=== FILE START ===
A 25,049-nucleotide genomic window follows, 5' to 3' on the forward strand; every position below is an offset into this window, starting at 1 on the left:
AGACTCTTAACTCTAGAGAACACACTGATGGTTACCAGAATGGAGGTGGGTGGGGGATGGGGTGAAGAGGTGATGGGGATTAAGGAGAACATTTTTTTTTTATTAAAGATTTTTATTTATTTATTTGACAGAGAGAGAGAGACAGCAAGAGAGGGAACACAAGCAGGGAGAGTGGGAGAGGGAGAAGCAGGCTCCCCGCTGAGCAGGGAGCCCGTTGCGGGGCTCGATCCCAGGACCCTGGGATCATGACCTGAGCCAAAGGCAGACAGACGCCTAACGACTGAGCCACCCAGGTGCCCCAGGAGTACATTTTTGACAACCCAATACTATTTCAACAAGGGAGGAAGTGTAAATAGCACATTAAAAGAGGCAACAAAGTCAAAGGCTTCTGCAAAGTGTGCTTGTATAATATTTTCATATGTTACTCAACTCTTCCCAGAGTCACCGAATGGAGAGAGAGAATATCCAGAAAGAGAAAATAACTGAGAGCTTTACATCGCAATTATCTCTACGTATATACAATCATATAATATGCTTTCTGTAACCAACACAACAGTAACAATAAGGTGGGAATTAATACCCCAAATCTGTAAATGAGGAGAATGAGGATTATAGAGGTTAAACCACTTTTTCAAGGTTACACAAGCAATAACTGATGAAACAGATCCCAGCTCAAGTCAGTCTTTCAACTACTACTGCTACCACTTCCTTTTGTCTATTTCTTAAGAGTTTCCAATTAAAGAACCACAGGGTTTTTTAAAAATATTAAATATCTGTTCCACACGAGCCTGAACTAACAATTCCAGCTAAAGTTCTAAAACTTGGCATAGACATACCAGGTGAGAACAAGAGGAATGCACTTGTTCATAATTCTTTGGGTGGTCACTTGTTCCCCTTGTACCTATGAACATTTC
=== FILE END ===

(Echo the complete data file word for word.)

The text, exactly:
A 25,049-nucleotide genomic window follows, 5' to 3' on the forward strand; every position below is an offset into this window, starting at 1 on the left:
AGACTCTTAACTCTAGAGAACACACTGATGGTTACCAGAATGGAGGTGGGTGGGGGATGGGGTGAAGAGGTGATGGGGATTAAGGAGAACATTTTTTTTTTATTAAAGATTTTTATTTATTTATTTGACAGAGAGAGAGAGACAGCAAGAGAGGGAACACAAGCAGGGAGAGTGGGAGAGGGAGAAGCAGGCTCCCCGCTGAGCAGGGAGCCCGTTGCGGGGCTCGATCCCAGGACCCTGGGATCATGACCTGAGCCAAAGGCAGACAGACGCCTAACGACTGAGCCACCCAGGTGCCCCAGGAGTACATTTTTGACAACCCAATACTATTTCAACAAGGGAGGAAGTGTAAATAGCACATTAAAAGAGGCAACAAAGTCAAAGGCTTCTGCAAAGTGTGCTTGTATAATATTTTCATATGTTACTCAACTCTTCCCAGAGTCACCGAATGGAGAGAGAGAATATCCAGAAAGAGAAAATAACTGAGAGCTTTACATCGCAATTATCTCTACGTATATACAATCATATAATATGCTTTCTGTAACCAACACAACAGTAACAATAAGGTGGGAATTAATACCCCAAATCTGTAAATGAGGAGAATGAGGATTATAGAGGTTAAACCACTTTTTCAAGGTTACACAAGCAATAACTGATGAAACAGATCCCAGCTCAAGTCAGTCTTTCAACTACTACTGCTACCACTTCCTTTTGTCTATTTCTTAAGAGTTTCCAATTAAAGAACCACAGGGTTTTTTAAAAATATTAAATATCTGTTCCACACGAGCCTGAACTAACAATTCCAGCTAAAGTTCTAAAACTTGGCATAGACATACCAGGTGAGAACAAGAGGAATGCACTTGTTCATAATTCTTTGGGTGGTCACTTGTTCCCCTTGTACCTATGAACATTTC